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Childbirth: Connection between Epidurals and Migraines

Posted by Migraine Relief Center on Sep 19, 2014 7:00:00 AM

Epidural anesthesia is applied in nearly half of all births in the United States and the United Kingdom; however, there has been a surging interest in natural, drug-free deliveries in the last few years. Many expecting mothers are now considering giving birth at home and with the assistance of midwives and doulas. Such is the case of singer Kimberley Walsh of the pop musical group Girls Aloud, who has combined singing lessons with breathing exercises to help her during labor. 

 Women who suffer from migraines often worry that the hormonal changes of pregnancy will exacerbate their headaches, but this is not always the case. In fact, many women report that their migraine episodes decrease during pregnancy. The same cannot be said about postpartum headaches, which tend to increase for two major reasons: Estrogen depletion and epidural anesthesia side effects.

Headaches after Epidurals

While the headaches caused by estrogen depletion tend to be mild and responsive to over-the-counter medications, epidural headaches tend to be more painful and can last longer. Epidural headaches are caused by the leakage of cerebral spinal fluid (CSF) after the spinal cord membrane is punctured. When the CSF leaks out, cranial pressure is reduced and a headache ensues.

Diagnosing epidural headaches and ruling out migraines is simple: If the pain is relieved when the patient is lying down, the diagnosis would indicate an epidural headache that will eventually subside as the puncture wound in the spinal cord membrane heals and CSF stops leaking. If this is the case, the treatment plan will include:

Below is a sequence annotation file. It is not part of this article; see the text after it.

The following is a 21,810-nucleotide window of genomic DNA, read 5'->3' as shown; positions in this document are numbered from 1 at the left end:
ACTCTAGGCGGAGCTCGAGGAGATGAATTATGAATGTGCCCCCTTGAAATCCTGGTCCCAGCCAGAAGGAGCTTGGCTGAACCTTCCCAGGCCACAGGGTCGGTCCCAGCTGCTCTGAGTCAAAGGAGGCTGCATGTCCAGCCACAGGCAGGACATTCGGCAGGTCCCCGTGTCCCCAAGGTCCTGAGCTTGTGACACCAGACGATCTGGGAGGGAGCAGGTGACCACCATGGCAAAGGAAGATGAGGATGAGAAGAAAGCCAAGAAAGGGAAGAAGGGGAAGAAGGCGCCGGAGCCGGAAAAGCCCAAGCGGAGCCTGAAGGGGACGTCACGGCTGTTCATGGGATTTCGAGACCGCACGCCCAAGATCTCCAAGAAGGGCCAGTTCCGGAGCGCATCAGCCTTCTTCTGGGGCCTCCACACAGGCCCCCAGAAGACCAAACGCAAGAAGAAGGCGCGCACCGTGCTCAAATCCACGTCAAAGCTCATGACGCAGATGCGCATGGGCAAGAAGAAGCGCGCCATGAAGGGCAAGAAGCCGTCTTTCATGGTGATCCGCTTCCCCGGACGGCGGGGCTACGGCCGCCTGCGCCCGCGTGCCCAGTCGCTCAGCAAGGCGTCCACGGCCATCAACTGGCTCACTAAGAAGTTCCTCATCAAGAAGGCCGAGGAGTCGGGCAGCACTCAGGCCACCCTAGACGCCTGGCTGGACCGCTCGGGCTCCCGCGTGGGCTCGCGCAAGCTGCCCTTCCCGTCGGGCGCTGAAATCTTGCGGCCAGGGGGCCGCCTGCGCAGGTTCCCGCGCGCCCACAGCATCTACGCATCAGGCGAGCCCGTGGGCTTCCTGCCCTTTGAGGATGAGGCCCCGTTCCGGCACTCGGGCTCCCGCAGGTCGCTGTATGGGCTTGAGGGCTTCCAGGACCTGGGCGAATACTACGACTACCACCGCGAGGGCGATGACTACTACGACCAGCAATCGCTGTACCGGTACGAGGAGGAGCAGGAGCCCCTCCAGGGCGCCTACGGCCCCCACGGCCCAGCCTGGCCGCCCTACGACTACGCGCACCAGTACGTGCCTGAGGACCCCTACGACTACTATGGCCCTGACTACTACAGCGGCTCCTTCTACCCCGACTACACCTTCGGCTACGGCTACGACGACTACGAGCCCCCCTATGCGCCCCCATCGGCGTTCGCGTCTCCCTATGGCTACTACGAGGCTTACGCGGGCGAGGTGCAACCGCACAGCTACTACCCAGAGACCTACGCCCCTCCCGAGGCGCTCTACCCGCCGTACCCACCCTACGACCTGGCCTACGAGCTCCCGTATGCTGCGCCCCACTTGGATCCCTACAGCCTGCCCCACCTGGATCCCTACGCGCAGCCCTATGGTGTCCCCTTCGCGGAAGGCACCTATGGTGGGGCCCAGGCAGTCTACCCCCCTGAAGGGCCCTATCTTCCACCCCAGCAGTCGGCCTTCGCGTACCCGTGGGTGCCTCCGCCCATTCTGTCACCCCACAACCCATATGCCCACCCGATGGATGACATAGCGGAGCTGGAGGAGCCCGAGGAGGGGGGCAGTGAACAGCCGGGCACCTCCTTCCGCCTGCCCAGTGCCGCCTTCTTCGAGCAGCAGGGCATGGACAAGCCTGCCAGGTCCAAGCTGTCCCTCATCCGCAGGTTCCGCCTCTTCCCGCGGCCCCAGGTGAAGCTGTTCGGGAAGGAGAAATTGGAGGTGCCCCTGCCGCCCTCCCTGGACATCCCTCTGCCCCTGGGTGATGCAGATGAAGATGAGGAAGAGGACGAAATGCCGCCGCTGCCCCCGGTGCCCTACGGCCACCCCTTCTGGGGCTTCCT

• Bedrest
  • Increased fluid intake
  • Over-the-counter medications

After their pregnancies, women who normally suffer from chronic migraines will find themselves to be more prone to headache episodes. This is especially the case among women who did not experience migraine attacks during their pregnancies. The postpartum period is filled with hormonal fluctuations and life changes that may raise stress levels and prompt migraines.

Postpartum Migraine Treatment

Once epidural and estrogen headaches have been ruled out, women who have a history of migraines might be able to resume the treatment regimens they used to follow before their pregnancies. There are, however, some exceptions: Triptans and anti-inflammatory medications are not recommended for women who are breastfeeding. In some cases, triptans may be taken by lactating women as long as they do not feed their babies after taking their prescribed medications.

Managing migraine triggers becomes more important in the postpartum period. Epidural and estrogen-related headaches can create enough stress to trigger a migraine episode, but these are conditions that can be effectively treated. Hormone therapy can improve estrogen levels while a blood patch can quickly eliminate epidural headaches. It is very important for new mothers who suffer from chronic migraines to follow a preventative regimen.

patient guide to surgery

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Topics: Causes

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